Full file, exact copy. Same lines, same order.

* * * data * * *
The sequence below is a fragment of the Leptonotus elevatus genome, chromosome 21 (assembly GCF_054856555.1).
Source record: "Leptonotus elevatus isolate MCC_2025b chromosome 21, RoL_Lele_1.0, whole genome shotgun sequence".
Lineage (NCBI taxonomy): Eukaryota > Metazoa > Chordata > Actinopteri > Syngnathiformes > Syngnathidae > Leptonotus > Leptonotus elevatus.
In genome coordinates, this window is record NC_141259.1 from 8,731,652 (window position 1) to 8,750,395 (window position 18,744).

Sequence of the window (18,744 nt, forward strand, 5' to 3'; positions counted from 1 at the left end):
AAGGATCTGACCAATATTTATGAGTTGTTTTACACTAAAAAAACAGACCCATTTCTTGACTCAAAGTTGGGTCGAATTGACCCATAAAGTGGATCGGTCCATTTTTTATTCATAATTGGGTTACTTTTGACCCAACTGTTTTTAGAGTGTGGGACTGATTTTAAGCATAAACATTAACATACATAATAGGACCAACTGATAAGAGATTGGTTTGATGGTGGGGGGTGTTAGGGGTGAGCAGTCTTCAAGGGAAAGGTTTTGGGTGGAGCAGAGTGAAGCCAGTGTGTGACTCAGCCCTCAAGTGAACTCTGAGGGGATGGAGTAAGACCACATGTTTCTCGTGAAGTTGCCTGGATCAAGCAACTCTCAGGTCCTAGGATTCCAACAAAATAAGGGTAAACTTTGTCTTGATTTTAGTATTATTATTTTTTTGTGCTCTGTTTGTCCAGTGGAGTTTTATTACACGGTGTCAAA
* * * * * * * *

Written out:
The sequence below is a fragment of the Leptonotus elevatus genome, chromosome 21 (assembly GCF_054856555.1).
Source record: "Leptonotus elevatus isolate MCC_2025b chromosome 21, RoL_Lele_1.0, whole genome shotgun sequence".
Lineage (NCBI taxonomy): Eukaryota > Metazoa > Chordata > Actinopteri > Syngnathiformes > Syngnathidae > Leptonotus > Leptonotus elevatus.
In genome coordinates, this window is record NC_141259.1 from 8,731,652 (window position 1) to 8,750,395 (window position 18,744).

Sequence of the window (18,744 nt, forward strand, 5' to 3'; positions counted from 1 at the left end):
AAGGATCTGACCAATATTTATGAGTTGTTTTACACTAAAAAAACAGACCCATTTCTTGACTCAAAGTTGGGTCGAATTGACCCATAAAGTGGATCGGTCCATTTTTTATTCATAATTGGGTTACTTTTGACCCAACTGTTTTTAGAGTGTGGGACTGATTTTAAGCATAAACATTAACATACATAATAGGACCAACTGATAAGAGATTGGTTTGATGGTGGGGGGTGTTAGGGGTGAGCAGTCTTCAAGGGAAAGGTTTTGGGTGGAGCAGAGTGAAGCCAGTGTGTGACTCAGCCCTCAAGTGAACTCTGAGGGGATGGAGTAAGACCACATGTTTCTCGTGAAGTTGCCTGGATCAAGCAACTCTCAGGTCCTAGGATTCCAACAAAATAAGGGTAAACTTTGTCTTGATTTTAGTATTATTATTTTTTTGTGCTCTGTTTGTCCAGTGGAGTTTTATTACACGGTGTCAAA